Oregon, Missouri

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Status: Finished  |  Genre: Thrillers  |  House: Booksie Classic
A family, on a road trip to Branson, stumble upon a town called Oregon, Missouri, and nothing will be the same.

Submitted: July 21, 2008

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Submitted: July 21, 2008



Oregon, Missouri

Day 1

12: 30

“Did you see that, Harold?” Susan had her head turned around, peering at the monstrosity they passed on the road. They had just passed the Missouri State Sign (The Show Me State!) and were headed to Branson, where Harold's parents took residence. Their children, Eddie, Zach, and Polly, had the opinion that only the “golden oldies” lived in Branson, which Harold scoffed at. Eddie, the youngest of the children, barked up in one of his many voices,

YES-SUM I DID! I DID SEE ONE MANGLED UP CAT ON THOU ROAD! LOOKIN' MIGHTY DARN TASTY THUR, IF I SAY SO MYSELF!” After this “Eddie-ism” (Adoringly referred to by Polly, and caught on to the rest of the family,) Harold said through gritted teeth,

Eddie, we barely passed through the border of Missouri and already you've had two Eddie-Isms! Sit down, and DIDN'T I TELL YOU TO BUCKLE UP?!” Eddie immediately slid into his seat and latched the seatbelt on. Polly, observing this all through her half-open eyes, thought to herself, another fun filled trip with the two doofuses and two dweeb parents, how fun! She turned up her Ipod even louder, trying to drown out the normal family squabble. At least Zach is somewhat normal. Zach was 10, and was deeply engrossed in one of his Goosebump books. Eddie was 7, and had ADD. Polly had her own saying for it: A Deranged Dingleberry. Polly herself was 16, and obviously the oldest. She didn't care for reading much, except if it was for one of her 17 or Cosmopolitan magazines. Zach was the only child who didn't have to be dragged to read a book on his own free time. Which was very ironic, because Harold Quint was a national-bestselling author. He wrote small novels back when Zach was just 4 years old, and Polly was 10. The critics deemed him “Too conservative,” or “Nice, but doesn't have that pageturning aspect.” He got so frustrated that he gave up writing for a while.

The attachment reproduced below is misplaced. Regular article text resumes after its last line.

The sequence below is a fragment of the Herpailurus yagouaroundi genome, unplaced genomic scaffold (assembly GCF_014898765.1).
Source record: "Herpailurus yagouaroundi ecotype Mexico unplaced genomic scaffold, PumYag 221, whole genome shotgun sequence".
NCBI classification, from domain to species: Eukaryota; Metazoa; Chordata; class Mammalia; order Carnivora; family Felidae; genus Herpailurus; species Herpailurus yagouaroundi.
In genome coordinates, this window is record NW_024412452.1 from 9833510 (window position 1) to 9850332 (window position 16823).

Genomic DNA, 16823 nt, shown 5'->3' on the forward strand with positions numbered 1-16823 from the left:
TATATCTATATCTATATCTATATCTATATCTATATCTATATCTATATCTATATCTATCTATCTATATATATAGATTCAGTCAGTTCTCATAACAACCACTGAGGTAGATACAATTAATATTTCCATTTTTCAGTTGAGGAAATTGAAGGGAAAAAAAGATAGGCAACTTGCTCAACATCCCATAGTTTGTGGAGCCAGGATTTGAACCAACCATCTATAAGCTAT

While taking a walk down Great Bear Dr. in their hometown of Valentine, NE., he saw a ran-over bird that was still barely alive. It looked like a Blue Jay to him, but he was no bird expert. The bird's eyes had that light in animal's eyes that showed when they were on the brink of death. It made Harold think about looking up to the surface of the ocean while underwater, and seeing the sun barely sparkle on the surface, while you keep plummeting down and down, to where no light was at, just like this dying bird before him. Two kids across the street, Hedden and Hedda, both twins of the opposite sex, stared at the mangled bird, their mouths hanging open, comprehending death maybe for the first time. The early Autumn night was drawing to a close, and red dusky light lit up the blue jay's coat, setting it ablaze. It still squeaked, obviously in pain. Hedda turned tail and headed back into her house, crying “Momma! Momma!”, leaving Hedden staring gape-mouthed. “It's ok son, head on home now.” Hedden nodded and followed his identical sister.